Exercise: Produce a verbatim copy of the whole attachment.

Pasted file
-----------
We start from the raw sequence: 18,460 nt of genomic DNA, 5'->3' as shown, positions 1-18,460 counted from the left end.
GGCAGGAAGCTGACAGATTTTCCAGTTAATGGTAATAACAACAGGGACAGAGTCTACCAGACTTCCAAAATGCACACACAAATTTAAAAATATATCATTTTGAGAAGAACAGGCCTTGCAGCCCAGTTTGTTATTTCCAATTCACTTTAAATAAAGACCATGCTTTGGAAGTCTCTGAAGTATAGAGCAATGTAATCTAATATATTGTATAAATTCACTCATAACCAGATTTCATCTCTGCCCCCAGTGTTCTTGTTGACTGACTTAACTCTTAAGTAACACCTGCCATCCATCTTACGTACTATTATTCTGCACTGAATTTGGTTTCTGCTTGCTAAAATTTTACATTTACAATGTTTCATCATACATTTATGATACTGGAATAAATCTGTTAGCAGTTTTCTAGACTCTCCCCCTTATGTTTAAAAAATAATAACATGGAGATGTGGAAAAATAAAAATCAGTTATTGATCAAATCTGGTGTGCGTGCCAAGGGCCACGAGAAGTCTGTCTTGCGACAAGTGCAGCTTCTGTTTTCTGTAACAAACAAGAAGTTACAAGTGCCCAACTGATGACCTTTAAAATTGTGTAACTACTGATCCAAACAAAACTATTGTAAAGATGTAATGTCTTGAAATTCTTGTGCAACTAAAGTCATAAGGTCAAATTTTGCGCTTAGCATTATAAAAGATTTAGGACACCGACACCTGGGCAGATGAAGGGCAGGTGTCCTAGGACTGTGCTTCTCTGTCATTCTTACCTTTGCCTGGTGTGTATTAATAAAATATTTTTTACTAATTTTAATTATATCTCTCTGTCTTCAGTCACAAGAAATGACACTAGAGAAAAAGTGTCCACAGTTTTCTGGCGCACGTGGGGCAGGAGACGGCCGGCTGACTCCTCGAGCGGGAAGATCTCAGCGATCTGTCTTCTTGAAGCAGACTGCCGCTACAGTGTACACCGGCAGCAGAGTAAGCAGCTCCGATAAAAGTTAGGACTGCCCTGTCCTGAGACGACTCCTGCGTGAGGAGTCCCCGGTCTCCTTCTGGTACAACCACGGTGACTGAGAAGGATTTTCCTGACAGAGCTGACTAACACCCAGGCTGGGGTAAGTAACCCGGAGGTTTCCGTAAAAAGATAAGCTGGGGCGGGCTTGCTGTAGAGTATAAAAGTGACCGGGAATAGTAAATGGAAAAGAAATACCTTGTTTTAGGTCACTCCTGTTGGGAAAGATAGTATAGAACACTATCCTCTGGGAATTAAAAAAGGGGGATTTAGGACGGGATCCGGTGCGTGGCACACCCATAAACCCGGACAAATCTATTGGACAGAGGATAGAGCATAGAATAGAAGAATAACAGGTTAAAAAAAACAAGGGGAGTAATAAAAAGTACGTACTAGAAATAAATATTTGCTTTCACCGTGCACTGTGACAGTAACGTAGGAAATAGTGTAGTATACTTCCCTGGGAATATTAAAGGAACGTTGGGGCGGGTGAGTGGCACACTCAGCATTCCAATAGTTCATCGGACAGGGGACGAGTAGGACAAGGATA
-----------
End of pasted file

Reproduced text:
We start from the raw sequence: 18,460 nt of genomic DNA, 5'->3' as shown, positions 1-18,460 counted from the left end.
GGCAGGAAGCTGACAGATTTTCCAGTTAATGGTAATAACAACAGGGACAGAGTCTACCAGACTTCCAAAATGCACACACAAATTTAAAAATATATCATTTTGAGAAGAACAGGCCTTGCAGCCCAGTTTGTTATTTCCAATTCACTTTAAATAAAGACCATGCTTTGGAAGTCTCTGAAGTATAGAGCAATGTAATCTAATATATTGTATAAATTCACTCATAACCAGATTTCATCTCTGCCCCCAGTGTTCTTGTTGACTGACTTAACTCTTAAGTAACACCTGCCATCCATCTTACGTACTATTATTCTGCACTGAATTTGGTTTCTGCTTGCTAAAATTTTACATTTACAATGTTTCATCATACATTTATGATACTGGAATAAATCTGTTAGCAGTTTTCTAGACTCTCCCCCTTATGTTTAAAAAATAATAACATGGAGATGTGGAAAAATAAAAATCAGTTATTGATCAAATCTGGTGTGCGTGCCAAGGGCCACGAGAAGTCTGTCTTGCGACAAGTGCAGCTTCTGTTTTCTGTAACAAACAAGAAGTTACAAGTGCCCAACTGATGACCTTTAAAATTGTGTAACTACTGATCCAAACAAAACTATTGTAAAGATGTAATGTCTTGAAATTCTTGTGCAACTAAAGTCATAAGGTCAAATTTTGCGCTTAGCATTATAAAAGATTTAGGACACCGACACCTGGGCAGATGAAGGGCAGGTGTCCTAGGACTGTGCTTCTCTGTCATTCTTACCTTTGCCTGGTGTGTATTAATAAAATATTTTTTACTAATTTTAATTATATCTCTCTGTCTTCAGTCACAAGAAATGACACTAGAGAAAAAGTGTCCACAGTTTTCTGGCGCACGTGGGGCAGGAGACGGCCGGCTGACTCCTCGAGCGGGAAGATCTCAGCGATCTGTCTTCTTGAAGCAGACTGCCGCTACAGTGTACACCGGCAGCAGAGTAAGCAGCTCCGATAAAAGTTAGGACTGCCCTGTCCTGAGACGACTCCTGCGTGAGGAGTCCCCGGTCTCCTTCTGGTACAACCACGGTGACTGAGAAGGATTTTCCTGACAGAGCTGACTAACACCCAGGCTGGGGTAAGTAACCCGGAGGTTTCCGTAAAAAGATAAGCTGGGGCGGGCTTGCTGTAGAGTATAAAAGTGACCGGGAATAGTAAATGGAAAAGAAATACCTTGTTTTAGGTCACTCCTGTTGGGAAAGATAGTATAGAACACTATCCTCTGGGAATTAAAAAAGGGGGATTTAGGACGGGATCCGGTGCGTGGCACACCCATAAACCCGGACAAATCTATTGGACAGAGGATAGAGCATAGAATAGAAGAATAACAGGTTAAAAAAAACAAGGGGAGTAATAAAAAGTACGTACTAGAAATAAATATTTGCTTTCACCGTGCACTGTGACAGTAACGTAGGAAATAGTGTAGTATACTTCCCTGGGAATATTAAAGGAACGTTGGGGCGGGTGAGTGGCACACTCAGCATTCCAATAGTTCATCGGACAGGGGACGAGTAGGACAAGGATA